Bruce Bursten was born in Chicago and raised in Milwaukee. He received his SB in chemistry with honors from the University of Chicago in 1974, and his PhD in chemistry from the University of Wisconsin-Madison in 1978 under the direction of the late Professor Richard F. Fenske. He was a National Science Foundation postdoctoral fellow at Texas A&M University from 1978 to 1980, conducting research with the late Professor F. Albert Cotton. He joined the faculty of The Ohio State University in 1980 as an assistant professor of chemistry; in 1997 he was named Distinguished University Professor. In October 1999 he became chair of the Department of Chemistry at Ohio State, a position he held until October 2003. In 2005 he moved to the University of Tennessee, Knoxville as Distinguished Professor of Chemistry and dean of the College of Arts and Sciences, a position he held until the end of 2010. In 2006 he was elected to the presidential succession of the American Chemical Society, and served as president-elect for 2007, president for 2008, and immediate past president for 2009. During those three years, he also served as a member of the ACS Board of Directors. From January 2011 to July 2012 he was a visiting professor in the departments of Chemistry at Columbia University and Barnard College. In 2014 he was elected to leadership of the Section on Chemistry of the American Association for the Advancement of Science (AAAS) and served as chair-elect in 2014; he is now chair, and will serve as retiring chair in 2016. In June 2015 he moved to Worcester Polytechnic Institute in Worcester, Mass., as provost and senior vice president, and professor of chemistry and biochemistry.
Bursten conducts research in inorganic chemistry. His research centers on the correlation of theoretical and experimental electronic structural data with the bonding and reactivity patterns of metal-containing molecules. He is the author or coauthor of more than 160 research papers, and he has presented more than 200 research seminars at other universities, national laboratories, and companies. He is also a coauthor of one of the leading textbooks in college general chemistry, currently in its 13th edition.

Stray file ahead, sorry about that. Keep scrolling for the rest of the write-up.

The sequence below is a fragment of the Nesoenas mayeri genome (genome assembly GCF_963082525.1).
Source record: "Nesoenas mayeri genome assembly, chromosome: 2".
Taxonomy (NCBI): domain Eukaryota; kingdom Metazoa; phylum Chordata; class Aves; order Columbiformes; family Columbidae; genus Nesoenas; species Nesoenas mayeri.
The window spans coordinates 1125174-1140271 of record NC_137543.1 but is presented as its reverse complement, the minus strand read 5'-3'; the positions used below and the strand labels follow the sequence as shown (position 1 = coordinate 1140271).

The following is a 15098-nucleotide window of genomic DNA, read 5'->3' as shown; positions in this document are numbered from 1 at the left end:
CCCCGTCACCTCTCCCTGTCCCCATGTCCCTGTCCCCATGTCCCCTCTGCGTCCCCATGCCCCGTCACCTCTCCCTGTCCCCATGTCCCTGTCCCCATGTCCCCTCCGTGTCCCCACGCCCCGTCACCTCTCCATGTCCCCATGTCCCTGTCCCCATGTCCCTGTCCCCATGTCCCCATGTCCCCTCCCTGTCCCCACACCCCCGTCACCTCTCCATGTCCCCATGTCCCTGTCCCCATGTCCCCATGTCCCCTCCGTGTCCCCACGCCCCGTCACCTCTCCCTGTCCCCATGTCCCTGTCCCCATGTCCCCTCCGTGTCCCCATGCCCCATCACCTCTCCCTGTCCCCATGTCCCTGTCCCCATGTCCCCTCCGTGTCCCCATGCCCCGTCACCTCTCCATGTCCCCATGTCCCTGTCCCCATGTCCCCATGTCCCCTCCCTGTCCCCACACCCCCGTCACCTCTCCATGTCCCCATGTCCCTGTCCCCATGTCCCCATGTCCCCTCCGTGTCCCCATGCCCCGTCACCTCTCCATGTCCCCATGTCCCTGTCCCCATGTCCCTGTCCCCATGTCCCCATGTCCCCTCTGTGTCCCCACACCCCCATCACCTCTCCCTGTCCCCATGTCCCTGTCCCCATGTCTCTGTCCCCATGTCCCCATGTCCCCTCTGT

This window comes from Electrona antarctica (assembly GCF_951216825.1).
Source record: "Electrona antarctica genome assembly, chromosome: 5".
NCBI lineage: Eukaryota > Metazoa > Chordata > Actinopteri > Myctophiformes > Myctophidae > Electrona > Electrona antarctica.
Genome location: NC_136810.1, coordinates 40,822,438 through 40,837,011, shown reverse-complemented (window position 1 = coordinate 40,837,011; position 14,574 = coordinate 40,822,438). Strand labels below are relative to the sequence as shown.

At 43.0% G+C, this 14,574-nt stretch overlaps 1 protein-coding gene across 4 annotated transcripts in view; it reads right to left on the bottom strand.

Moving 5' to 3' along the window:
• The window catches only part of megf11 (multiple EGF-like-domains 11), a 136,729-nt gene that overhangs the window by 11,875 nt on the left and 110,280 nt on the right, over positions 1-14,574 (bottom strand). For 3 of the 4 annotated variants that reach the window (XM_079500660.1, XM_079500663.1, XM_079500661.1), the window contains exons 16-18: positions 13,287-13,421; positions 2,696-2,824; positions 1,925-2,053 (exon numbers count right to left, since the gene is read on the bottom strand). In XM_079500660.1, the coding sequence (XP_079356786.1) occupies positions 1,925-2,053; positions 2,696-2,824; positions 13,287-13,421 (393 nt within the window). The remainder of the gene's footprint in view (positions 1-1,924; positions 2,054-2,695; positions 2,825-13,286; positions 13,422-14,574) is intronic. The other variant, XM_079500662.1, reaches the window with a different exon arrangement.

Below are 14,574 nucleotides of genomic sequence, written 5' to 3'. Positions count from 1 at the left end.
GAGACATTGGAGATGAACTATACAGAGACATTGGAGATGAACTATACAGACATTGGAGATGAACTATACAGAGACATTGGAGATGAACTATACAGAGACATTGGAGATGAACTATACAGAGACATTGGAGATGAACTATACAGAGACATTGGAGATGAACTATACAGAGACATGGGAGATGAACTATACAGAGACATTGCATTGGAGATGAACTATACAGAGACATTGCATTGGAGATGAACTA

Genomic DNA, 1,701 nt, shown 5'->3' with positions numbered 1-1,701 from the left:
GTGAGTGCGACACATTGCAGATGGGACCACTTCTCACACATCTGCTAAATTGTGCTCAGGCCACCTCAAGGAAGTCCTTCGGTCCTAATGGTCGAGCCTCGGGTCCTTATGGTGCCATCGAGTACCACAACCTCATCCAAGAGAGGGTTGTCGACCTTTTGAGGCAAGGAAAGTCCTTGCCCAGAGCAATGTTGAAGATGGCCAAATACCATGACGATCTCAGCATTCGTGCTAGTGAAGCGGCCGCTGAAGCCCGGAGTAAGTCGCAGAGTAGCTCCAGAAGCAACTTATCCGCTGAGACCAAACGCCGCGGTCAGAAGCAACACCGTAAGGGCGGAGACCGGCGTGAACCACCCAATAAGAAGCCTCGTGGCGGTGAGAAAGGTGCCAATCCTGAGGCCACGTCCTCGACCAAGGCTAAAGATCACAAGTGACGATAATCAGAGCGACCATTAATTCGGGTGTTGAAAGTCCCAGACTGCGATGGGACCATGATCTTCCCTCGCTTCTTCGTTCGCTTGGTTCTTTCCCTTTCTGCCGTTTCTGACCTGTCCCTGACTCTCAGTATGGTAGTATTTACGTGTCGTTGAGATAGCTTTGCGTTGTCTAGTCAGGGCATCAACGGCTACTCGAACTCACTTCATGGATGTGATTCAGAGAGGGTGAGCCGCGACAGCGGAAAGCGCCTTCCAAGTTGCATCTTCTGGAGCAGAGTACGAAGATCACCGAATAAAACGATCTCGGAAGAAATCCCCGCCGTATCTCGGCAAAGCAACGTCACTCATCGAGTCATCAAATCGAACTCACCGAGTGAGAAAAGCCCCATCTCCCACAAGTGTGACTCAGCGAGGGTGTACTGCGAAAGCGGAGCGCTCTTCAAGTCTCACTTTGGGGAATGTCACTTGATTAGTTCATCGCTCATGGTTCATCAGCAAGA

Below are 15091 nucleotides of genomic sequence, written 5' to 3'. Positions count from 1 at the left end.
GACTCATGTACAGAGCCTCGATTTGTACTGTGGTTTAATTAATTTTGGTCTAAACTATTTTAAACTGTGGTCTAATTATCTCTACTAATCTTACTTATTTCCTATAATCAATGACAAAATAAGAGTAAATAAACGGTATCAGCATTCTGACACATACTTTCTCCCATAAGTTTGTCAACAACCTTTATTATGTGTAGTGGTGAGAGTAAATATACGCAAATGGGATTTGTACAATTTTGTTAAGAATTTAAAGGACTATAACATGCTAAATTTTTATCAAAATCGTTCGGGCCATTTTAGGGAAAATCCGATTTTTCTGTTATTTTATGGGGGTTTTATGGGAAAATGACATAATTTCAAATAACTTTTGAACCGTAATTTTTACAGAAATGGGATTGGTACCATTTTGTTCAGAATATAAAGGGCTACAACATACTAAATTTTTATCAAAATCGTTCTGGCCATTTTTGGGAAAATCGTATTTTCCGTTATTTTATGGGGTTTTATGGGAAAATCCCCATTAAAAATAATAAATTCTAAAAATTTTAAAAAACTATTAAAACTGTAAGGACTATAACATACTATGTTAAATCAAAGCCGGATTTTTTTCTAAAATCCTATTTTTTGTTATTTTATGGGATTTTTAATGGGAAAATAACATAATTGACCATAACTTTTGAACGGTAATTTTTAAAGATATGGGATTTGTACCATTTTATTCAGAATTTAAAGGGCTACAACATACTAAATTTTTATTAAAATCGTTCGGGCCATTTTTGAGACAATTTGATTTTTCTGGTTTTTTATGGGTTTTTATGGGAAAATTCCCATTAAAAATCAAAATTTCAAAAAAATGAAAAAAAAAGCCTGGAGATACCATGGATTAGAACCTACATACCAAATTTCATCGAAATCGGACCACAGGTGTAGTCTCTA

He has received numerous national and international honors for his academic accomplishments. Among these, in 1984 he received a Camille and Henry Dreyfus Foundation Teacher-Scholar Award and in 1985 he was named a fellow of the Alfred P. Sloan Foundation. At Ohio State, he received the University’s Alumni Award for Distinguished Teaching in 1982 and 1996, the Distinguished Scholar Award in 1993, and the Faculty Award for Distinguished University Service in 2002. In 2001 he received the Catalyst Award from the American Chemistry Council, a national award for teaching of chemistry. He received the 2003 Spiers Medal and Prize from the Royal Society of Chemistry in the United Kingdom, he was elected a fellow of the AAAS in 2004, and he received the Morley Medal of the Cleveland Section of the ACS in 2005. He was elected a fellow of the American Chemical Society in 2010.